How to Philosophize with a Hammer and a Blue Guitar, #3–How and Why All Seven Varieties of Philosophical Quietism are Unjustified and Unacceptable.

By Robert Hanna



1. Introduction

2. What I Mean By “Philosophy,” “Politics,” and “Rational”

3. Philosophical Quietism and Philosophical Activism

4. Seven Varieties of Philosophical Quietism

5. How and Why All Seven Varieties of Philosophical Quietism are Rationally Unjustified and Morally Unacceptable

6. Eight Varieties of Philosophical Activism

7. How and Why the First Eight Varieties of Philosophical Activism are Rationally Unjustifiable and Morally Unacceptable

8. The Ninth Variety of Philosophical Activism, the Mind-Body Politic, and How and Why It is Rationally Justifiable and Morally Acceptable

9. Philosophizing with a Blue Guitar

10. Conclusion


The first installment contains sections 1–3.

The second installment contains section 4.

This installment contains section 5.

But can you can also read or download a .pdf version of the complete essay HERE.


5. How and Why All Seven Varieties of Philosophical Quietism are Rationally Unjustified and Morally Unacceptable

In order to show how and why all seven varieties of philosophical quietism are rationally unjustified and morally unacceptable, I’ll need to provide more working definitions and relevant background notions.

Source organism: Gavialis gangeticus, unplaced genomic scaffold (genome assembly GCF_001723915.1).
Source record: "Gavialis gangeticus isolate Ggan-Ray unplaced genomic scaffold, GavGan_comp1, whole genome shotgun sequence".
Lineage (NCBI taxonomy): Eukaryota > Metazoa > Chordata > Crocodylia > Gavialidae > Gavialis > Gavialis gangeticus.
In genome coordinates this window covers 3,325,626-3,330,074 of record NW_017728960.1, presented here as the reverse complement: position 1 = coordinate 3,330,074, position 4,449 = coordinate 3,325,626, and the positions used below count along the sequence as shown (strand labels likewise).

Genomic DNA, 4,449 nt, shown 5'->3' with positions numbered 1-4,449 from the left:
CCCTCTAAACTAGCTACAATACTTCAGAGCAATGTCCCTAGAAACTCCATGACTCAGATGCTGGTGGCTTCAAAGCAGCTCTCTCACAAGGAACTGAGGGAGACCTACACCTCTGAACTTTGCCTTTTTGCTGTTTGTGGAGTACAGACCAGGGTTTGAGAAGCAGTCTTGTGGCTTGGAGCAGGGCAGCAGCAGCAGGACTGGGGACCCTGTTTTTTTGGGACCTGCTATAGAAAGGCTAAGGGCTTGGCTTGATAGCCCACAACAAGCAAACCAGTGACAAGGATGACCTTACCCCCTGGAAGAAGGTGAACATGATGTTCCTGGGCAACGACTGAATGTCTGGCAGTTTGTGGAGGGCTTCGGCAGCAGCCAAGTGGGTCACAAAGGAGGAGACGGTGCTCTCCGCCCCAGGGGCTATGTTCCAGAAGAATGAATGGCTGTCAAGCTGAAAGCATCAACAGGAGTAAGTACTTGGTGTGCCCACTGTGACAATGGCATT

The State is correctly characterized, as Max Weber pointed out, by its being a social institution that possesses a territorial monopoly on the (putatively) legitimate means and use of coercion[i] — but that’s only a somewhat superficial gloss that doesn’t really get at the essence of the State.

The essence of the State is that it’s a form of social organization, with territorial boundaries, that’s both authoritarian and also coercive with respect to its government, i.e., its ruling class.

By coercion I mean:

either (i) using violence (for example, injuring, torturing, or killing) or the threat of violence, in order to manipulate people against their will according to certain predefined purposes of the coercer (primary coercion),

or (ii) inflicting appreciable, salient harm (for example, imprisonment, termination of employment, or large monetary penalties) or deploying the threat of appreciable, salient harm, even if these are not in themselves violent, in order to manipulate people against their will according to certain predefined purposes of the coercer (secondary coercion).

So all coercion is a form of manipulation, and proceeds by following a variety of strategies, that share the same core characteristic: treating people as mere means or mere things.

Correspondingly by authoritarianism, I mean the doctrine that telling people to obey commands and do things is legitimated merely by virtue of the fact that some people (the purported authorities) have told them to obey those commands or do those things — “it’s right just because we say it’s right!” — and are also in a position to enforce this by means of coercion, not on any rationally justified or objectively morally defensible grounds.